Rating: Screen Shot 2016-03-12 at 10.58.06 PM

I received this book from Blogging for Books for this review. You can read more about the book here.

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September 2017 Wrap-Up

Ahhhhh, it’s FINALLY October! Fall has arrived, and it is unquestionably the best time of the year. Even in Texas, where it’s still seventh circle of hell level hot, I cannot help but be excited about the coming months. But this post is about September, otherwise known around these parts as, “August”, because the weather is still unbearable, the leaves do not change, and we don’t start wearing sweaters until at least November.

September was a pretty average month for reading, totaling out at 9 books completed. There was a whole lot going on at work and at home last month always, so over half of my reading was accomplished through audio books, plus two graphic novels, and two print.

I absolutely loved The Wolf Road and Saga, which I’ve linked my reviews to here. Some of my other favorites from the month were…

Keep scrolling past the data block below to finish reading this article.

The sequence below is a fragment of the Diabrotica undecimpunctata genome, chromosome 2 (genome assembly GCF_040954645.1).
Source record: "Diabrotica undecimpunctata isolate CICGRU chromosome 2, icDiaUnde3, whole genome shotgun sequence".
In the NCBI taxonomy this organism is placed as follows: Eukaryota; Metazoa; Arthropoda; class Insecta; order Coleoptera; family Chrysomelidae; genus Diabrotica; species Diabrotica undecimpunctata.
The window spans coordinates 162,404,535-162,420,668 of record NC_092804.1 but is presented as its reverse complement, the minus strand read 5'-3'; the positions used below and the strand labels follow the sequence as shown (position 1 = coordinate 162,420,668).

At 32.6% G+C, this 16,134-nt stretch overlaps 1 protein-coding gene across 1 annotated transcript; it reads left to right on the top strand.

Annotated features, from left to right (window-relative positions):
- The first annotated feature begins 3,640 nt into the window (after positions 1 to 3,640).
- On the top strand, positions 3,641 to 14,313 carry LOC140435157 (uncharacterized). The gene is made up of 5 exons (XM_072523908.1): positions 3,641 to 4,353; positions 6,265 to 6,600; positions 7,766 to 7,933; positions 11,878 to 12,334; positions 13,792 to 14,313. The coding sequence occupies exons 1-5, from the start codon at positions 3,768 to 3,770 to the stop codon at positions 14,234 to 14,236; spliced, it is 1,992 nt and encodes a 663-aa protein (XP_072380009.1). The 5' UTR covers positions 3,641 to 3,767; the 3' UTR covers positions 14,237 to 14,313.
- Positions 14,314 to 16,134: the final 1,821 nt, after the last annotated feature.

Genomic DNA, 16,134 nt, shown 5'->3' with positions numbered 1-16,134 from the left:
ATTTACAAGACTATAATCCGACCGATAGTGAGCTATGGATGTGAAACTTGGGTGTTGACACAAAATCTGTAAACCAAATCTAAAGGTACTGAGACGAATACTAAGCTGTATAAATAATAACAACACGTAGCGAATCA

Screen Shot 2017-10-05 at 9.25.35 PM.pngCinder (Book 1 of the Lunar Chronicles) is quite possibly the coolest retelling of Cinderella that I’ve ever read. I was quite smitten with Geekerella, which I read earlier this year, but Cinder spoke to the even geekier, scifi loving parts of my brain. In Meyer’s version, Cinderella is a cyborg who lives in a futuristic city known as New Beijing. There are robots, handsome emperors, a terrifying plague with no known cure, and deep rooted tensions with the race of beings that now live on the moon. SO. MUCH. FUN. I listed to the audio version, and Rebecca Soler did an amazing job as always.